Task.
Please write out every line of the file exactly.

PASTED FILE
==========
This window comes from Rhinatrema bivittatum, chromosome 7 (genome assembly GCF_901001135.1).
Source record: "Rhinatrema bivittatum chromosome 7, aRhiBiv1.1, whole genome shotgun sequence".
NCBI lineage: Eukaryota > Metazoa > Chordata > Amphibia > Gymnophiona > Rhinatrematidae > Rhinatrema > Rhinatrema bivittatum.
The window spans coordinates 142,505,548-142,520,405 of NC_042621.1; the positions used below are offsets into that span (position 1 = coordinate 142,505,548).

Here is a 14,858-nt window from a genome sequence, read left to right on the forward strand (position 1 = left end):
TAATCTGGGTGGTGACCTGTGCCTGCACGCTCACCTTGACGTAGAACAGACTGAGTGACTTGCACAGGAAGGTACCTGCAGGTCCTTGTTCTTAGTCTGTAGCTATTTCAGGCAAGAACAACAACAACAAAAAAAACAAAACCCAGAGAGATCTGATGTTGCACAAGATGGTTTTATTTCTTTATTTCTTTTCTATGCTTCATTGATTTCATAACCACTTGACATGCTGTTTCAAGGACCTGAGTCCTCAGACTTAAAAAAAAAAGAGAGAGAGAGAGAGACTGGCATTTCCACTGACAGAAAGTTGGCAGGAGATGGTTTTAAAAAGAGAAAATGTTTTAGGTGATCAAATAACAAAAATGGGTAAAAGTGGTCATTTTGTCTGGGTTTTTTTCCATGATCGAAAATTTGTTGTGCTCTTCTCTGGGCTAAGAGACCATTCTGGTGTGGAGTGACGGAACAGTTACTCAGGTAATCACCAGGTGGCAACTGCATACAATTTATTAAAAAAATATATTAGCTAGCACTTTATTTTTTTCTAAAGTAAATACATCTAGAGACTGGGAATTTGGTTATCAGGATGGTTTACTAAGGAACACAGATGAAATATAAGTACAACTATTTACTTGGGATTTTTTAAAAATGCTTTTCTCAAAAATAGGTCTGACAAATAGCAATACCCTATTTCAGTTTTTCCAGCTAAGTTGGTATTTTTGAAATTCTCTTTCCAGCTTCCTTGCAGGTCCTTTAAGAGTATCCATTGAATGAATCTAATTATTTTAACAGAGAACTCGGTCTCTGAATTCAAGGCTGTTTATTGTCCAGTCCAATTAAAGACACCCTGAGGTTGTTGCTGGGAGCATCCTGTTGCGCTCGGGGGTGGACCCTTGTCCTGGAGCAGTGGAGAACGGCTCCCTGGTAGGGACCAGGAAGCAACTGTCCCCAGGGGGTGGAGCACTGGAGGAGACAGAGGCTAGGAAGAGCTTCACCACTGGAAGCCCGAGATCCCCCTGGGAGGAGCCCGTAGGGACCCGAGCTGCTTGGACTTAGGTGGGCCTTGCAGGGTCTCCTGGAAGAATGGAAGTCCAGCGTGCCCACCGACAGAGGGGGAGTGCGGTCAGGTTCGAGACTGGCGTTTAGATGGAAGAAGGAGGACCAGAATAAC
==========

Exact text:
This window comes from Rhinatrema bivittatum, chromosome 7 (genome assembly GCF_901001135.1).
Source record: "Rhinatrema bivittatum chromosome 7, aRhiBiv1.1, whole genome shotgun sequence".
NCBI lineage: Eukaryota > Metazoa > Chordata > Amphibia > Gymnophiona > Rhinatrematidae > Rhinatrema > Rhinatrema bivittatum.
The window spans coordinates 142,505,548-142,520,405 of NC_042621.1; the positions used below are offsets into that span (position 1 = coordinate 142,505,548).

Here is a 14,858-nt window from a genome sequence, read left to right on the forward strand (position 1 = left end):
TAATCTGGGTGGTGACCTGTGCCTGCACGCTCACCTTGACGTAGAACAGACTGAGTGACTTGCACAGGAAGGTACCTGCAGGTCCTTGTTCTTAGTCTGTAGCTATTTCAGGCAAGAACAACAACAACAAAAAAAACAAAACCCAGAGAGATCTGATGTTGCACAAGATGGTTTTATTTCTTTATTTCTTTTCTATGCTTCATTGATTTCATAACCACTTGACATGCTGTTTCAAGGACCTGAGTCCTCAGACTTAAAAAAAAAAGAGAGAGAGAGAGAGACTGGCATTTCCACTGACAGAAAGTTGGCAGGAGATGGTTTTAAAAAGAGAAAATGTTTTAGGTGATCAAATAACAAAAATGGGTAAAAGTGGTCATTTTGTCTGGGTTTTTTTCCATGATCGAAAATTTGTTGTGCTCTTCTCTGGGCTAAGAGACCATTCTGGTGTGGAGTGACGGAACAGTTACTCAGGTAATCACCAGGTGGCAACTGCATACAATTTATTAAAAAAATATATTAGCTAGCACTTTATTTTTTTCTAAAGTAAATACATCTAGAGACTGGGAATTTGGTTATCAGGATGGTTTACTAAGGAACACAGATGAAATATAAGTACAACTATTTACTTGGGATTTTTTAAAAATGCTTTTCTCAAAAATAGGTCTGACAAATAGCAATACCCTATTTCAGTTTTTCCAGCTAAGTTGGTATTTTTGAAATTCTCTTTCCAGCTTCCTTGCAGGTCCTTTAAGAGTATCCATTGAATGAATCTAATTATTTTAACAGAGAACTCGGTCTCTGAATTCAAGGCTGTTTATTGTCCAGTCCAATTAAAGACACCCTGAGGTTGTTGCTGGGAGCATCCTGTTGCGCTCGGGGGTGGACCCTTGTCCTGGAGCAGTGGAGAACGGCTCCCTGGTAGGGACCAGGAAGCAACTGTCCCCAGGGGGTGGAGCACTGGAGGAGACAGAGGCTAGGAAGAGCTTCACCACTGGAAGCCCGAGATCCCCCTGGGAGGAGCCCGTAGGGACCCGAGCTGCTTGGACTTAGGTGGGCCTTGCAGGGTCTCCTGGAAGAATGGAAGTCCAGCGTGCCCACCGACAGAGGGGGAGTGCGGTCAGGTTCGAGACTGGCGTTTAGATGGAAGAAGGAGGACCAGAATAAC